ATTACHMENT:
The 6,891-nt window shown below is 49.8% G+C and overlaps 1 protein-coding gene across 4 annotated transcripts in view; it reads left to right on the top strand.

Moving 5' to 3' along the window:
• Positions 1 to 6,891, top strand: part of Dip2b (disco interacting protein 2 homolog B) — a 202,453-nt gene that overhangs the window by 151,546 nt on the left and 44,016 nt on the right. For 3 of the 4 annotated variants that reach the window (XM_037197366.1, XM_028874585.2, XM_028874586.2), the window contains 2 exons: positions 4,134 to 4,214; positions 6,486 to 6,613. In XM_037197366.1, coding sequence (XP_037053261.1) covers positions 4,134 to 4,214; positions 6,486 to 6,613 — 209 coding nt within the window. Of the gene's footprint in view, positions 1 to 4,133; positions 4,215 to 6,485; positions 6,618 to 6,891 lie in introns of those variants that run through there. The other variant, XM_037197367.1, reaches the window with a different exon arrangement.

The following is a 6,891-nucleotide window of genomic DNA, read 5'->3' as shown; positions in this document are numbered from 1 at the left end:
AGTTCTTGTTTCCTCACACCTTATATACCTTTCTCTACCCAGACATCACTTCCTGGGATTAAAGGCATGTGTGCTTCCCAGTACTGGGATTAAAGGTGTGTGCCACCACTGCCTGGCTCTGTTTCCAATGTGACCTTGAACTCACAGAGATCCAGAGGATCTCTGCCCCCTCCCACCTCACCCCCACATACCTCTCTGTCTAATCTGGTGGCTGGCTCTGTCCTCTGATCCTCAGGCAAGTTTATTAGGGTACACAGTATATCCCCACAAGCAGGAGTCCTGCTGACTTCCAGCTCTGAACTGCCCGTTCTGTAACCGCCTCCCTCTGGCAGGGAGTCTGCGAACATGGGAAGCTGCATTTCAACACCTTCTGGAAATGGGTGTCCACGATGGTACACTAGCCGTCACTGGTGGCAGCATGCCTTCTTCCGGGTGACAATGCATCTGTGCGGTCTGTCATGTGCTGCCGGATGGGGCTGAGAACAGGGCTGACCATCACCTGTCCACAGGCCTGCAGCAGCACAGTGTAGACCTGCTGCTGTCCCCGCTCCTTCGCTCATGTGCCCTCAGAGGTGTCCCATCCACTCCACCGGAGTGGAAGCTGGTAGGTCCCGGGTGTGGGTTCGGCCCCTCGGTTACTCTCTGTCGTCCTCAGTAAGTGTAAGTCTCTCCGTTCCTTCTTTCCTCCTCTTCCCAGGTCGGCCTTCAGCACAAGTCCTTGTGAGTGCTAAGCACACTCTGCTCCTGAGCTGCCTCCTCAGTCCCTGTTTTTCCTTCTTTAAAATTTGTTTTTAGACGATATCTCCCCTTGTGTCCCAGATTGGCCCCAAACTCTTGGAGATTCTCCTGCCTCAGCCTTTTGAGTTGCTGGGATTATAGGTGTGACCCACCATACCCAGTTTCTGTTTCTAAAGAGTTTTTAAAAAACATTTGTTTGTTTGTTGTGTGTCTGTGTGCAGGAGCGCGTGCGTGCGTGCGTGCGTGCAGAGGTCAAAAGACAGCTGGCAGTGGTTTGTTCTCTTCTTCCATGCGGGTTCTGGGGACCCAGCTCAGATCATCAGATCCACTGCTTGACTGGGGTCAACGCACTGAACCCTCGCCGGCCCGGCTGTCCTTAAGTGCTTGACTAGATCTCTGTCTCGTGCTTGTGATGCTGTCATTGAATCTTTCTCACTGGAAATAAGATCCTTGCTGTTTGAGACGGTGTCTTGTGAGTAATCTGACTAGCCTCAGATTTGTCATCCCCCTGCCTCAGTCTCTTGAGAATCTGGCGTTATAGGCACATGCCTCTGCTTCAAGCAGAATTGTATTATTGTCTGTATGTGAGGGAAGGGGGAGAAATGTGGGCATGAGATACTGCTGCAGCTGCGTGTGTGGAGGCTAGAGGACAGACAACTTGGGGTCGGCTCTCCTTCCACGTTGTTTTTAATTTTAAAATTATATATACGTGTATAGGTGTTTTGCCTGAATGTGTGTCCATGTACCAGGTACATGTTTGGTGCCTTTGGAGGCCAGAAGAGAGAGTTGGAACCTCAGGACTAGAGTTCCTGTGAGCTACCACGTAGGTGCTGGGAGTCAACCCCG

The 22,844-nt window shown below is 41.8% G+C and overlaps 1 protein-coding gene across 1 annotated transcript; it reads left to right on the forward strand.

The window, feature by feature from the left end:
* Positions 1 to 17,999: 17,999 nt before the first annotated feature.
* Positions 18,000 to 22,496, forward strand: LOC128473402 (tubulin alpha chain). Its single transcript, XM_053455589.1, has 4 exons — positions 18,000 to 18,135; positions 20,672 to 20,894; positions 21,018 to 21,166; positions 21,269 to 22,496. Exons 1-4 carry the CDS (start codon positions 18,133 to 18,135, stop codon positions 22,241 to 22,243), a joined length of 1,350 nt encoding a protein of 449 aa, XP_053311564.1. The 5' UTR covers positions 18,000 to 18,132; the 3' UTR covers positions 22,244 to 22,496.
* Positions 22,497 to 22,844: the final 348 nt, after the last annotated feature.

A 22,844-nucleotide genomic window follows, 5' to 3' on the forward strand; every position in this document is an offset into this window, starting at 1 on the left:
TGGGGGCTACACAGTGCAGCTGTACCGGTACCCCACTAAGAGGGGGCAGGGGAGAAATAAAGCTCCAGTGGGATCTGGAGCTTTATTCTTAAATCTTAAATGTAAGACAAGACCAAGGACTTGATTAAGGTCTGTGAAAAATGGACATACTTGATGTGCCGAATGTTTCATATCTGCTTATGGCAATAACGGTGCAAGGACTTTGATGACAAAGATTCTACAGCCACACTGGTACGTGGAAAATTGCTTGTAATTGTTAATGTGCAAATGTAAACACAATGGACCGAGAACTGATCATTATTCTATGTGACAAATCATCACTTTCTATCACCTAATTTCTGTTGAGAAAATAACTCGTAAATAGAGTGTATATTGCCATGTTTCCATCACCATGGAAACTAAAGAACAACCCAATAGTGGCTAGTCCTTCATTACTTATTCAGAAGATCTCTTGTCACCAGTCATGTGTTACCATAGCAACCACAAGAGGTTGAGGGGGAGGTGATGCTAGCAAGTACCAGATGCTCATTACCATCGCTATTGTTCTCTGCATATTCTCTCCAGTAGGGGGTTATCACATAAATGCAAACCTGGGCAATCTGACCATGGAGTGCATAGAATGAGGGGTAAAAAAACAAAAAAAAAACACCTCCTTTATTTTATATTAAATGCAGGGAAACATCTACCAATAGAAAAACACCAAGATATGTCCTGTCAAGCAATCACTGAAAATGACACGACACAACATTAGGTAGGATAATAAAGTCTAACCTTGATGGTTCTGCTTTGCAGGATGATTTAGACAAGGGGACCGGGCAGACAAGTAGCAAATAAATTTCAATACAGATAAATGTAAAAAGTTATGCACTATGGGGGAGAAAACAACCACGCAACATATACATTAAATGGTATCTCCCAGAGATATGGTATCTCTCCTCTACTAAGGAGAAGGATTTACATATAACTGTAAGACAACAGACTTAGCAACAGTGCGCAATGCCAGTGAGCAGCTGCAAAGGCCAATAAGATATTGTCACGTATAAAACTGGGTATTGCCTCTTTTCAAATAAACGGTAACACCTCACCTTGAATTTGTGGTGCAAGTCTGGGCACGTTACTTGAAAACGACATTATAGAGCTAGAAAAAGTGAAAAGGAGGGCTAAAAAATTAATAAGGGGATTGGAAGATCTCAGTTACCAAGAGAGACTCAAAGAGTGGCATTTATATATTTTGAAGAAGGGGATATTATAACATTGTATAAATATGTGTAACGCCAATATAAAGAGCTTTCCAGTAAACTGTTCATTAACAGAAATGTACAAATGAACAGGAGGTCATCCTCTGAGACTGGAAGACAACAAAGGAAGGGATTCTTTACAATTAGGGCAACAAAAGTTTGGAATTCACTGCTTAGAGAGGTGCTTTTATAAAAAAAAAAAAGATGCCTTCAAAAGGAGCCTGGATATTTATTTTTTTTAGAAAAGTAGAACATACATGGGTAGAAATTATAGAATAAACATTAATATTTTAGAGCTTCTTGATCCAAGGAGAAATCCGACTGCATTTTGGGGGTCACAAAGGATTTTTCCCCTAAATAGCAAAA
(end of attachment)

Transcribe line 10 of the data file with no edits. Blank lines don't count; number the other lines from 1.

* Positions 22,497 to 22,844: the final 348 nt, after the last annotated feature.